Since the beginning of the pandemic, Maine has prioritized public health. As a result, it is one of the few states that has kept infections under control.

That cautious approach continued this week as the Maine Principals’ Association delayed the start of the fall high school sports season by three weeks. In doing so, they are prioritizing a safe return to the classroom.

It’s the right thing to do. Opening schools this fall – to the degree that it is possible – is important academically, socially and economically, and it should have everyone’s full focus during the important weeks ahead.

And while no one wants to see another season lost to the pandemic, fall sports should not go forward until it is clear it can be done without affecting instruction in the classroom.

The MPA says now that fall practices can begin Sept. 8, the day after Labor Day, with games beginning no earlier than Sept. 18. Massachusetts and New York both have delayed the start of high school season as well.

The MPA is hoping for a full season, with modified playoffs, though it is too early for details.

For one, it’s unclear which schools will be available to play at all. Schools in areas where there remains a high risk of infection may not participate this year.

Ultimately, it will be local school boards that decide how education is delivered and whether their teams play this fall. They, too, should exercise caution.

The fact is, no one knows what to expect when students return this fall, whether at a full or partial in-person schedule. It is unclear how vulnerable students of different ages are to the virus, and how well they can transmit it. Administrators, teachers and staff have never had to deal with anything like COVID-19, and it’s unclear whether they will have the right resources and information.

If the virus is let into a school, it could spread to other students, as well as the adults in the building. It could go home with them, to be spread to wherever their parents, spouses, siblings or roommates spend the day. As we’ve seen again and again, even just one case can multiply quickly into an unmanageable situation.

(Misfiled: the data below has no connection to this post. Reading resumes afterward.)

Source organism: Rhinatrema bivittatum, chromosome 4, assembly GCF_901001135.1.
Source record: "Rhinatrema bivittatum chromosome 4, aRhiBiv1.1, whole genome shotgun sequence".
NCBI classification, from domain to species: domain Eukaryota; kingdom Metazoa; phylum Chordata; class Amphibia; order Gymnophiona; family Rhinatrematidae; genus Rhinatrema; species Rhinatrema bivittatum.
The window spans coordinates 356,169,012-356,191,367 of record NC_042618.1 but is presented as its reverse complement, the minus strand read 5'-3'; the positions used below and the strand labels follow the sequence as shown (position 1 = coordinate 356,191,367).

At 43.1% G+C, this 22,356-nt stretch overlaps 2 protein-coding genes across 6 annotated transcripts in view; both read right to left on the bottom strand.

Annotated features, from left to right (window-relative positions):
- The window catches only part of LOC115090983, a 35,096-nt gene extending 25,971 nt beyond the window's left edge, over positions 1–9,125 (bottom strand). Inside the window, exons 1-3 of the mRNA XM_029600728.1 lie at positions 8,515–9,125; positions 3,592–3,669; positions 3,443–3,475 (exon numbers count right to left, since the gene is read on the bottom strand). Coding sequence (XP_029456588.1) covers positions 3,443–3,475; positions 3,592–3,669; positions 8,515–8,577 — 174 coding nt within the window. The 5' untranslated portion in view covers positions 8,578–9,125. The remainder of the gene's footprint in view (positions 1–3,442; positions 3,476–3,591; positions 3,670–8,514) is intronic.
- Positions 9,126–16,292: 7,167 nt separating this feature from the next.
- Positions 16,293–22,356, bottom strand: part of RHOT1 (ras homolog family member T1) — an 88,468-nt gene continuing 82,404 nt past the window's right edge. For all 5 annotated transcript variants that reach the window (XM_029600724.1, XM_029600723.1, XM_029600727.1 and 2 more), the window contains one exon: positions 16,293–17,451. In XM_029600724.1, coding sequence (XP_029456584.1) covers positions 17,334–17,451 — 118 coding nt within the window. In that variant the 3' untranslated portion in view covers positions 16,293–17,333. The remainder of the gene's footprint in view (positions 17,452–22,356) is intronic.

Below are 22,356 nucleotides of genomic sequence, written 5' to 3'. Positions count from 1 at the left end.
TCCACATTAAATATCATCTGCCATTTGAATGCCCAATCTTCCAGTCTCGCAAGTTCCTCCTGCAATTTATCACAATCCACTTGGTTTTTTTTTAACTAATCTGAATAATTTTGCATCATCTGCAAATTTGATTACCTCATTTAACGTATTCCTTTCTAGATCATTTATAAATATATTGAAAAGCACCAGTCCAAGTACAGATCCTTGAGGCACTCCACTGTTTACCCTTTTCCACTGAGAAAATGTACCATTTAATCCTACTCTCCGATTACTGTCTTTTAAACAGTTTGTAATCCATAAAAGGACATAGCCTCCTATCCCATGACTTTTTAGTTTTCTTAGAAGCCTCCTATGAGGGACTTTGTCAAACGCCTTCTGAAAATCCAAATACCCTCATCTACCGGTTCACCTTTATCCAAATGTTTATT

Even one case in a school will disrupt learning, forcing students to be quarantined, or a whole school to be shut down, depending on the circumstances.

It’s a risk to put students back in the classroom, but with the low case counts in Maine and the ability to mitigate with masks, distancing and hygiene, it’s one worth taking.

Putting students back on the field, however, is not. The risks of playing soccer or field hockey cannot be mitigated as easily, and games simply are not necessary. Maine shouldn’t risk in-person classroom instruction by taking a chance on athletics, certainly not in communities where infections are occurring.

Athletic directors throughout the state emphasized caution when contacted by the Press Herald. That’s right where they should be.

With major health indicators all pointing in the right direction, Maine is in a good position to open schools this fall, however incrementally.

But we need to remember how we got here. We’ve been cautious, and that should continue.


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